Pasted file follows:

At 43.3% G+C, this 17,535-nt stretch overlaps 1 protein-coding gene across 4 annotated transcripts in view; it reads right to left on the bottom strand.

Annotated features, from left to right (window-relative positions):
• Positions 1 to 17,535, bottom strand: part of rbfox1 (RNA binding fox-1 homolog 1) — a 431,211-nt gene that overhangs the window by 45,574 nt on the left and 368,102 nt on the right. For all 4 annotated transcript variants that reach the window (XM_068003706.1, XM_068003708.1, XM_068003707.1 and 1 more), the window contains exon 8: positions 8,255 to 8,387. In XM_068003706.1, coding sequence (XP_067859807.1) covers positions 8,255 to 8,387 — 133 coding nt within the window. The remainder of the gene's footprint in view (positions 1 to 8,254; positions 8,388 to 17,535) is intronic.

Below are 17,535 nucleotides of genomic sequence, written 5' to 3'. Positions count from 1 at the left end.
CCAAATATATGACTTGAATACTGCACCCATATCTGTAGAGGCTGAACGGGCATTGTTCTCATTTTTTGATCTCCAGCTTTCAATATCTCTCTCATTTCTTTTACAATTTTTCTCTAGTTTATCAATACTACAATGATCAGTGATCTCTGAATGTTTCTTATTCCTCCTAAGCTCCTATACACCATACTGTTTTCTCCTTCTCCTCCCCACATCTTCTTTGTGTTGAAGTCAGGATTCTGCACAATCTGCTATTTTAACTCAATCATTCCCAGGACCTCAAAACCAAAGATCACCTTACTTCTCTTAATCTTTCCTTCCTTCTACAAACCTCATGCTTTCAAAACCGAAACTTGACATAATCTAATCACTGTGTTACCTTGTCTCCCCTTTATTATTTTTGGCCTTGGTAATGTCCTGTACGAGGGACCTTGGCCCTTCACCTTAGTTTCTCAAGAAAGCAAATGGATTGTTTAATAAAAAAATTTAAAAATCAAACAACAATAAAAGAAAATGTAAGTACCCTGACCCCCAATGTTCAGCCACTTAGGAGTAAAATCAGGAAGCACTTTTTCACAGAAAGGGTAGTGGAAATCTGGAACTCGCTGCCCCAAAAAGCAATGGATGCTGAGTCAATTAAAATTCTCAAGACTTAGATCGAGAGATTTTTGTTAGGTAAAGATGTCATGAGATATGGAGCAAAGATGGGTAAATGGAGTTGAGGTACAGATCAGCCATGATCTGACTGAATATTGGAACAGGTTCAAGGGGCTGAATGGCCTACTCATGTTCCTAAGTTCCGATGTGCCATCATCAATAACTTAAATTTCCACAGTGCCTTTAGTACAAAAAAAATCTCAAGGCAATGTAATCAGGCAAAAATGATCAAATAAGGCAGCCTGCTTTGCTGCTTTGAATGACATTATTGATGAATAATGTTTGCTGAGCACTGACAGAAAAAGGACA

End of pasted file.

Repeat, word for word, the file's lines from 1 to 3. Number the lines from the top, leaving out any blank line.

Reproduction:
At 43.3% G+C, this 17,535-nt stretch overlaps 1 protein-coding gene across 4 annotated transcripts in view; it reads right to left on the bottom strand.

Annotated features, from left to right (window-relative positions):
• Positions 1 to 17,535, bottom strand: part of rbfox1 (RNA binding fox-1 homolog 1) — a 431,211-nt gene that overhangs the window by 45,574 nt on the left and 368,102 nt on the right. For all 4 annotated transcript variants that reach the window (XM_068003706.1, XM_068003708.1, XM_068003707.1 and 1 more), the window contains exon 8: positions 8,255 to 8,387. In XM_068003706.1, coding sequence (XP_067859807.1) covers positions 8,255 to 8,387 — 133 coding nt within the window. The remainder of the gene's footprint in view (positions 1 to 8,254; positions 8,388 to 17,535) is intronic.